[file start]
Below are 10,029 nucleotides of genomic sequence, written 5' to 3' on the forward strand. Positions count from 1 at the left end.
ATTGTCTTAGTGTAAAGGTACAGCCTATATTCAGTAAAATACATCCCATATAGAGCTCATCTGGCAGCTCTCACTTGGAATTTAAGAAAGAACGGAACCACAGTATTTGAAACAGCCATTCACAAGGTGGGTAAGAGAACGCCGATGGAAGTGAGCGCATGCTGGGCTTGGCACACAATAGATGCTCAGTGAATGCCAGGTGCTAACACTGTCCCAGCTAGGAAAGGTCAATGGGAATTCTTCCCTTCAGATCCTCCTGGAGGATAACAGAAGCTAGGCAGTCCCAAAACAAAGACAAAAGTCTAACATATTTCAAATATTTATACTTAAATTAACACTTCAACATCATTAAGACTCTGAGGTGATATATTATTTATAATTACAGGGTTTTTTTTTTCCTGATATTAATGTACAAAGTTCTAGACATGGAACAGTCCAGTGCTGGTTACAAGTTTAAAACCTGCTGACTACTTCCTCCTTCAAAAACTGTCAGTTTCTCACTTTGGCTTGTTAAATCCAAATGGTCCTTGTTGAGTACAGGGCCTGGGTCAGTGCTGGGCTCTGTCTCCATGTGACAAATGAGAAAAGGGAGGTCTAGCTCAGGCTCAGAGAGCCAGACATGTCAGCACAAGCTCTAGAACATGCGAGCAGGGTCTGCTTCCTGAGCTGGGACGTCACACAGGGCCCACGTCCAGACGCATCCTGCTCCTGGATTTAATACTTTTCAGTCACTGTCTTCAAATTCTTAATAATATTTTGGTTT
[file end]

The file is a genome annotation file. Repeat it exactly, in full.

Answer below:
Below are 10,029 nucleotides of genomic sequence, written 5' to 3' on the forward strand. Positions count from 1 at the left end.
ATTGTCTTAGTGTAAAGGTACAGCCTATATTCAGTAAAATACATCCCATATAGAGCTCATCTGGCAGCTCTCACTTGGAATTTAAGAAAGAACGGAACCACAGTATTTGAAACAGCCATTCACAAGGTGGGTAAGAGAACGCCGATGGAAGTGAGCGCATGCTGGGCTTGGCACACAATAGATGCTCAGTGAATGCCAGGTGCTAACACTGTCCCAGCTAGGAAAGGTCAATGGGAATTCTTCCCTTCAGATCCTCCTGGAGGATAACAGAAGCTAGGCAGTCCCAAAACAAAGACAAAAGTCTAACATATTTCAAATATTTATACTTAAATTAACACTTCAACATCATTAAGACTCTGAGGTGATATATTATTTATAATTACAGGGTTTTTTTTTTCCTGATATTAATGTACAAAGTTCTAGACATGGAACAGTCCAGTGCTGGTTACAAGTTTAAAACCTGCTGACTACTTCCTCCTTCAAAAACTGTCAGTTTCTCACTTTGGCTTGTTAAATCCAAATGGTCCTTGTTGAGTACAGGGCCTGGGTCAGTGCTGGGCTCTGTCTCCATGTGACAAATGAGAAAAGGGAGGTCTAGCTCAGGCTCAGAGAGCCAGACATGTCAGCACAAGCTCTAGAACATGCGAGCAGGGTCTGCTTCCTGAGCTGGGACGTCACACAGGGCCCACGTCCAGACGCATCCTGCTCCTGGATTTAATACTTTTCAGTCACTGTCTTCAAATTCTTAATAATATTTTGGTTT